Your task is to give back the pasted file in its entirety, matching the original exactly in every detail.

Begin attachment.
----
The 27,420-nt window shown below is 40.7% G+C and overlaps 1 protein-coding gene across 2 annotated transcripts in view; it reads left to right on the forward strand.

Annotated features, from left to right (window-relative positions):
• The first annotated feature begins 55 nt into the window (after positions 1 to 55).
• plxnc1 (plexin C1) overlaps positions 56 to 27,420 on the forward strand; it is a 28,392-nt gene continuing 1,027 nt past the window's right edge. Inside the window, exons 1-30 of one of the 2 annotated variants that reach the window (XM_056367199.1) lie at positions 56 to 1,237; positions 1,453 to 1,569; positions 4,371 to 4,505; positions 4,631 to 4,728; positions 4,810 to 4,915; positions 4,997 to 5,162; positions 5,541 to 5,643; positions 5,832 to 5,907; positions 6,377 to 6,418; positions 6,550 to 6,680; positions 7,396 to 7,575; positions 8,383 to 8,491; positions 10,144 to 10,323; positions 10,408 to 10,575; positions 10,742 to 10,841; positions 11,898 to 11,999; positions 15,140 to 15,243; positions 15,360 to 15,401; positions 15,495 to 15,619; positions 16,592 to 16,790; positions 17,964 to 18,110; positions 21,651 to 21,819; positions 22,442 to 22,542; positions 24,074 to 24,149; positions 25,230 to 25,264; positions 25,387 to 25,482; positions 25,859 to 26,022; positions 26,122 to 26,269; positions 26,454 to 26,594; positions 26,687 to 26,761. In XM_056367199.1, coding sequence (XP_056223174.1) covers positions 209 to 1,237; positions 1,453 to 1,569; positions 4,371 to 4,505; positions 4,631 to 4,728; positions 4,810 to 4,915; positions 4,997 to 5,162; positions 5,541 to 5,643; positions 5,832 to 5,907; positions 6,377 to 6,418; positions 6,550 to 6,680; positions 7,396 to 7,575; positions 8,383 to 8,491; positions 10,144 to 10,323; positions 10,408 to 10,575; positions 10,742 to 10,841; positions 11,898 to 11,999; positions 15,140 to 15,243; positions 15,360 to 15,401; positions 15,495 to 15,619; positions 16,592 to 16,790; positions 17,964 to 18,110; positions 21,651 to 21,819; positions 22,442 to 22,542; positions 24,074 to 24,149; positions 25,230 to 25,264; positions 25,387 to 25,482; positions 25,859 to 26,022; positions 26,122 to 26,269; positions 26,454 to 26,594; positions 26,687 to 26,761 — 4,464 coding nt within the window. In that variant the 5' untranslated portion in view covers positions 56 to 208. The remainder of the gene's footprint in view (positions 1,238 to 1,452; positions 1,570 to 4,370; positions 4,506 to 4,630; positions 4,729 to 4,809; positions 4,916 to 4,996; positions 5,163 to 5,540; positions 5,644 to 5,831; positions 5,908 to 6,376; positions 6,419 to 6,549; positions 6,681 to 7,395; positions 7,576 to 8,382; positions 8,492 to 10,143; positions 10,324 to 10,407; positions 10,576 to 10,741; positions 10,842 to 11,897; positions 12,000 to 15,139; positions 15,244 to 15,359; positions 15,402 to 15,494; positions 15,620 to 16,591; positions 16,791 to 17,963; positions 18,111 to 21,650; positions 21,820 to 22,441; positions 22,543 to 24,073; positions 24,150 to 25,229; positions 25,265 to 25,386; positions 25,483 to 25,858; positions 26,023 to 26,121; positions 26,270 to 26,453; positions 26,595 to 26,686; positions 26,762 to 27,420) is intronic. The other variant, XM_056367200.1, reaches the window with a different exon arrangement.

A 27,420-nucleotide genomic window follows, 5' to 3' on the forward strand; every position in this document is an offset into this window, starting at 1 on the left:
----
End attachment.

The 27,420-nt window shown below is 40.7% G+C and overlaps 1 protein-coding gene across 2 annotated transcripts in view; it reads left to right on the forward strand.

Annotated features, from left to right (window-relative positions):
• The first annotated feature begins 55 nt into the window (after positions 1 to 55).
• plxnc1 (plexin C1) overlaps positions 56 to 27,420 on the forward strand; it is a 28,392-nt gene continuing 1,027 nt past the window's right edge. Inside the window, exons 1-30 of one of the 2 annotated variants that reach the window (XM_056367199.1) lie at positions 56 to 1,237; positions 1,453 to 1,569; positions 4,371 to 4,505; positions 4,631 to 4,728; positions 4,810 to 4,915; positions 4,997 to 5,162; positions 5,541 to 5,643; positions 5,832 to 5,907; positions 6,377 to 6,418; positions 6,550 to 6,680; positions 7,396 to 7,575; positions 8,383 to 8,491; positions 10,144 to 10,323; positions 10,408 to 10,575; positions 10,742 to 10,841; positions 11,898 to 11,999; positions 15,140 to 15,243; positions 15,360 to 15,401; positions 15,495 to 15,619; positions 16,592 to 16,790; positions 17,964 to 18,110; positions 21,651 to 21,819; positions 22,442 to 22,542; positions 24,074 to 24,149; positions 25,230 to 25,264; positions 25,387 to 25,482; positions 25,859 to 26,022; positions 26,122 to 26,269; positions 26,454 to 26,594; positions 26,687 to 26,761. In XM_056367199.1, coding sequence (XP_056223174.1) covers positions 209 to 1,237; positions 1,453 to 1,569; positions 4,371 to 4,505; positions 4,631 to 4,728; positions 4,810 to 4,915; positions 4,997 to 5,162; positions 5,541 to 5,643; positions 5,832 to 5,907; positions 6,377 to 6,418; positions 6,550 to 6,680; positions 7,396 to 7,575; positions 8,383 to 8,491; positions 10,144 to 10,323; positions 10,408 to 10,575; positions 10,742 to 10,841; positions 11,898 to 11,999; positions 15,140 to 15,243; positions 15,360 to 15,401; positions 15,495 to 15,619; positions 16,592 to 16,790; positions 17,964 to 18,110; positions 21,651 to 21,819; positions 22,442 to 22,542; positions 24,074 to 24,149; positions 25,230 to 25,264; positions 25,387 to 25,482; positions 25,859 to 26,022; positions 26,122 to 26,269; positions 26,454 to 26,594; positions 26,687 to 26,761 — 4,464 coding nt within the window. In that variant the 5' untranslated portion in view covers positions 56 to 208. The remainder of the gene's footprint in view (positions 1,238 to 1,452; positions 1,570 to 4,370; positions 4,506 to 4,630; positions 4,729 to 4,809; positions 4,916 to 4,996; positions 5,163 to 5,540; positions 5,644 to 5,831; positions 5,908 to 6,376; positions 6,419 to 6,549; positions 6,681 to 7,395; positions 7,576 to 8,382; positions 8,492 to 10,143; positions 10,324 to 10,407; positions 10,576 to 10,741; positions 10,842 to 11,897; positions 12,000 to 15,139; positions 15,244 to 15,359; positions 15,402 to 15,494; positions 15,620 to 16,591; positions 16,791 to 17,963; positions 18,111 to 21,650; positions 21,820 to 22,441; positions 22,543 to 24,073; positions 24,150 to 25,229; positions 25,265 to 25,386; positions 25,483 to 25,858; positions 26,023 to 26,121; positions 26,270 to 26,453; positions 26,595 to 26,686; positions 26,762 to 27,420) is intronic. The other variant, XM_056367200.1, reaches the window with a different exon arrangement.

A 27,420-nucleotide genomic window follows, 5' to 3' on the forward strand; every position in this document is an offset into this window, starting at 1 on the left: